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Where do sounds go when they die?

A visit to the Cemetery of Sounds. With the solid conviction — the sound of the shofar will not wind up there.

Congregation Eitz Or’s annual tashlich gathering at Greenlake in Seattle includes a shofar service. Photo by Joe King/Creative Commons

(RNS) — It is customary for Jews to visit the graves of loved ones during the month of Elul, which ended Sunday (Sept. 5), but I would like to invite you to come with me to a different kind of cemetery.

We are going to the Cemetery of Sounds.

It is the final resting place for sounds that no longer exist.

The first thing that happens is you need to pay for admission into the cemetery.

While this might seem odd to you, rest assured it is because the sound of a cash register is itself a sound that has died.

Come with me to the Record Family Plot. Walk to this grave, and hear this sound. It is the sound of a scratchy record.

Ah, sometimes there is resurrection of the dead. Vinyl is back! Hipsters are now buying record players.

But, here is the thing. Records can warp. They can break. They can get scratchy. They can skip.

Come over here. This grave will show you how that worked.

Walk this way, to the Telephone Family Plot. Stand at the grave of the sound of a telephone dialing.

Here is an adjacent grave: dial tone.

And, this one: a busy signal.

Walk with me a little further to the Typewriter Family Plot.

Here we solemnly stand at the grave of the sound of the keys. Weep with me, here, at the grave of the bell that signals a return of the carriage.

Leave the Typewriter Family Plot, and encounter the grave of this sound — a film projector.

In an adjacent tomb, this sound — AOL dial-up.

These are all sounds that no longer exist.

But there is a sound that will never be in the Cemetery of Sounds.

Neither will it ever be in a museum.

It is a living sound — one of the oldest sounds in the world — and it is not a sound that occurs in nature.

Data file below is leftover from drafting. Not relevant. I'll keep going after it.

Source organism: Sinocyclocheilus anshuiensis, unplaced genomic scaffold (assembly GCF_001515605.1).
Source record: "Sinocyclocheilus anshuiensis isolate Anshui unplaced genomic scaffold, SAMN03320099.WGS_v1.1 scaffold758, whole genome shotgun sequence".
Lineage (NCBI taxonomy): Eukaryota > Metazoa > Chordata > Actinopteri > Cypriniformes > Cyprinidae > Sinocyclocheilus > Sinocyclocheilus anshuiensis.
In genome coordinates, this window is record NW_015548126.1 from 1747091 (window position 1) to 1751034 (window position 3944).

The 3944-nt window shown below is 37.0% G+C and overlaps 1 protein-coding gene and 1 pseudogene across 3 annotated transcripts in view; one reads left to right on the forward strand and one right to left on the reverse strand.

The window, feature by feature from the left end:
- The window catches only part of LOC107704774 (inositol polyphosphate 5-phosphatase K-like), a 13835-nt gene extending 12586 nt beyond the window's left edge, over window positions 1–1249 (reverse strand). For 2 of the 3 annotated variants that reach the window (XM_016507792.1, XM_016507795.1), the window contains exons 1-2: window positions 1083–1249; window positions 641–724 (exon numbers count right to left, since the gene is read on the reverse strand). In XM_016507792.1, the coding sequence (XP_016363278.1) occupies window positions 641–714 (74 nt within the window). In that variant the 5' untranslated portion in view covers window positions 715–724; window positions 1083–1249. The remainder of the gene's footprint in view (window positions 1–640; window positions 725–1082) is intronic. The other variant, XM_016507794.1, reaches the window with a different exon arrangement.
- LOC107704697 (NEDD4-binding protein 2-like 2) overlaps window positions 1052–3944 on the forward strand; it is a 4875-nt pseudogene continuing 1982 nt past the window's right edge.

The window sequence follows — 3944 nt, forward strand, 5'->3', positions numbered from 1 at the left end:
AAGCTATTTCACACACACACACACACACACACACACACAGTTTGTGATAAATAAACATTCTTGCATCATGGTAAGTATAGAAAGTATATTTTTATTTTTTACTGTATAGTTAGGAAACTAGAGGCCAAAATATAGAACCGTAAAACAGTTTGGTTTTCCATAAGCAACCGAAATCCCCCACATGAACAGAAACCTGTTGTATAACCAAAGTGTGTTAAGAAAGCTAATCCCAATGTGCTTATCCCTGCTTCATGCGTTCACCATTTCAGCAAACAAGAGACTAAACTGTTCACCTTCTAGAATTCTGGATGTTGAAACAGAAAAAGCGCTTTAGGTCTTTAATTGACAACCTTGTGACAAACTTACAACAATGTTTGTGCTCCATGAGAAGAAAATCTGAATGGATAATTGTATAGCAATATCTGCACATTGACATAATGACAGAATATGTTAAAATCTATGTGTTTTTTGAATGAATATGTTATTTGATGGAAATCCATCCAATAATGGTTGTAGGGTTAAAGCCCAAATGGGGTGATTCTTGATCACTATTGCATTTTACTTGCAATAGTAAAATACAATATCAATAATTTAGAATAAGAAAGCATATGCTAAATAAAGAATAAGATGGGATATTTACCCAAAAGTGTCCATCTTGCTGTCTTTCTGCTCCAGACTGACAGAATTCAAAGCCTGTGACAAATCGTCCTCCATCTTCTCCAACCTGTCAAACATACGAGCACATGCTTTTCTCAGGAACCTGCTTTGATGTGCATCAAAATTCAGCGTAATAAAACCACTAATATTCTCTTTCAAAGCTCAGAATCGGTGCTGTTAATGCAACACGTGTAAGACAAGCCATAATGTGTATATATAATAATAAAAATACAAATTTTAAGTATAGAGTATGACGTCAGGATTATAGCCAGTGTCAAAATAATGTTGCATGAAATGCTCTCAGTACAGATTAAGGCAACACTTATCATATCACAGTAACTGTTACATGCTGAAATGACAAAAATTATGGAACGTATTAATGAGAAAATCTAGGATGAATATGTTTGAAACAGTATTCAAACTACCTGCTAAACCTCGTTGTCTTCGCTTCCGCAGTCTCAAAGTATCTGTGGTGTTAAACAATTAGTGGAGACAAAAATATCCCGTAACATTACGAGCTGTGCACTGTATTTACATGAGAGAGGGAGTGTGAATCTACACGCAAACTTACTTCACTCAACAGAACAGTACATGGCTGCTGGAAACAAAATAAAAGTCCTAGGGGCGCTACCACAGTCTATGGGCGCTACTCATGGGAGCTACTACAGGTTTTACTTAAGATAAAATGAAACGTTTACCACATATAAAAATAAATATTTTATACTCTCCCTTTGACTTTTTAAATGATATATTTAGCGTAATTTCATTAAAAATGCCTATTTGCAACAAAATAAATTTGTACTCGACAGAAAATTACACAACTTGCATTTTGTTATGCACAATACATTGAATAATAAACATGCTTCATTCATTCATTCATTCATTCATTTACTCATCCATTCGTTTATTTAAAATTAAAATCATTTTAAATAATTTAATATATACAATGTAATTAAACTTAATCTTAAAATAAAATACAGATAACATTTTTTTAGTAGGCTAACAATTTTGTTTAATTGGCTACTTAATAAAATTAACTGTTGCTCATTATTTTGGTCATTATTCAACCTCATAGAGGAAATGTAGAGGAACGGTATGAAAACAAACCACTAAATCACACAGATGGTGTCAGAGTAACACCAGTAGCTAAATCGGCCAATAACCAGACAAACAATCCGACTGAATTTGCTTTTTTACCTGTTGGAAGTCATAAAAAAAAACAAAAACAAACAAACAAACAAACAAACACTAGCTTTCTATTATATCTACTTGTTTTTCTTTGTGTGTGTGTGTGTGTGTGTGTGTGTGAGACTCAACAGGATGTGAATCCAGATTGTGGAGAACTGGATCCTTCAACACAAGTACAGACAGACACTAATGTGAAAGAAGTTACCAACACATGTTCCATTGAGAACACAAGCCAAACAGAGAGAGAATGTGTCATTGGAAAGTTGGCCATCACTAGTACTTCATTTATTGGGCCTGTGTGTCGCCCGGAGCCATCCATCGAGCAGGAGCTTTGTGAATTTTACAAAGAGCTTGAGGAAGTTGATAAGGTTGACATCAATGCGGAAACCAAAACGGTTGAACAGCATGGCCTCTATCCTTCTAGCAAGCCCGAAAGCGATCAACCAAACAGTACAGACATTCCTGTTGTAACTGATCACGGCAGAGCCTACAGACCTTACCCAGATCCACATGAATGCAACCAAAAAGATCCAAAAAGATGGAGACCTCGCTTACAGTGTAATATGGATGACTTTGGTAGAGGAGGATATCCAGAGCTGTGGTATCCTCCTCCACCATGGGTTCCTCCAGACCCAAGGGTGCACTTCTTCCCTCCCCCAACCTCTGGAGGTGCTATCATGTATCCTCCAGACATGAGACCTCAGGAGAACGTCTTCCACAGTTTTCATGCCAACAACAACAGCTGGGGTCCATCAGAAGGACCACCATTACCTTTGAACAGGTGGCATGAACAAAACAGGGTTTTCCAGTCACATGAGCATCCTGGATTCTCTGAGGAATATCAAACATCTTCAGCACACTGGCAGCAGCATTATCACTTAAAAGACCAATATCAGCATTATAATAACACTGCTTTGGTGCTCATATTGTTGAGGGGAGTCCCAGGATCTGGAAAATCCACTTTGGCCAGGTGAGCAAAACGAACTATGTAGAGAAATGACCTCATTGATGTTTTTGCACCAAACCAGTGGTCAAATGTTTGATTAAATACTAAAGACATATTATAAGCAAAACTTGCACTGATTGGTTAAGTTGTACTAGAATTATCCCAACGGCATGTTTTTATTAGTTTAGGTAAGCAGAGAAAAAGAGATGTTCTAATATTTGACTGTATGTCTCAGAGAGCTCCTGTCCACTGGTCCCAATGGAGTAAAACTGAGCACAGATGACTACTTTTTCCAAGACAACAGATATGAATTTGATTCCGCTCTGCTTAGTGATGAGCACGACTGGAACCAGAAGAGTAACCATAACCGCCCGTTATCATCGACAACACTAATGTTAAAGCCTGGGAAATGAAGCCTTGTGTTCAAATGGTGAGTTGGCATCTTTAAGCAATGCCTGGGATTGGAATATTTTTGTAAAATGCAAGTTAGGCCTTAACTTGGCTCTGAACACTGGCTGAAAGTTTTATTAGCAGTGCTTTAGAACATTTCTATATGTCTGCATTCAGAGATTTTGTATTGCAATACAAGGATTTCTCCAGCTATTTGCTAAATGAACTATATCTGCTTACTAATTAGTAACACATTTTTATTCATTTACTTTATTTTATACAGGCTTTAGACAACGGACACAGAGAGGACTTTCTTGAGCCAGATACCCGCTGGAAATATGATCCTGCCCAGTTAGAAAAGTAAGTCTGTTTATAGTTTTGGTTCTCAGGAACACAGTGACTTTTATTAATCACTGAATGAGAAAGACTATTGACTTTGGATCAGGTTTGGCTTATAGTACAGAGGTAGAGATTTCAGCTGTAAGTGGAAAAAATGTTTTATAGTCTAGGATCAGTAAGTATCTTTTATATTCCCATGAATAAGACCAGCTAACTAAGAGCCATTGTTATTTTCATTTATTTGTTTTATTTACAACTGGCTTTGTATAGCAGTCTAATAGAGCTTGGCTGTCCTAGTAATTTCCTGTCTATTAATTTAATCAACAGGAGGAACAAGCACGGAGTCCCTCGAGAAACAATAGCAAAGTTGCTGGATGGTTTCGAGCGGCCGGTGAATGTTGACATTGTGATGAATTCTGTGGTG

Second only to the drum, it is the oldest musical sound in the world.

It is precisely the same sound our ancestors heard 2,500 years ago (I thank Rabbi David Wolpe for this insight), and they have heard — without fail — every year since.

Jews have heard that sound in grand synagogues on the boulevards of major cities, and in tiny shtibels in small villages.

Jews have heard that sound in congregations of thousands of people, and in places that can barely make a minyan.

Jews have heard that sound in real life and in real time, and on computer screens.

If Jews cannot physically hear the sound — if they have suffered hearing loss — then they can still feel the vibrations with their hands.

It is a sound that has not changed one bit — not since God first revealed the Ten Commandments on Mount Sinai.

If you were to take someone from 2,500 years ago, and put them into a time machine, and transport them anywhere in Jewish history, to any time in Jewish history, at this season — and put that person into a synagogue — the sound would always be the same.

I am talking about the blast of the shofar.

On Rosh Hashana, I, and millions of Jews, will blow the shofar.

We will herald the coming of the year 5782.

We will hear the blast of the shofar as a wake-up call, as a warning, as a call to introspection.

My job, and the job of my fellow Jews?

We have many sacred responsibilities, but this one in particular …

To keep the sound of the shofar alive.

This year, especially, when the background music of our lives has been so discordant, let us turn to, and rely on, the oldest musical note we know.

Have a good and sweet new year.

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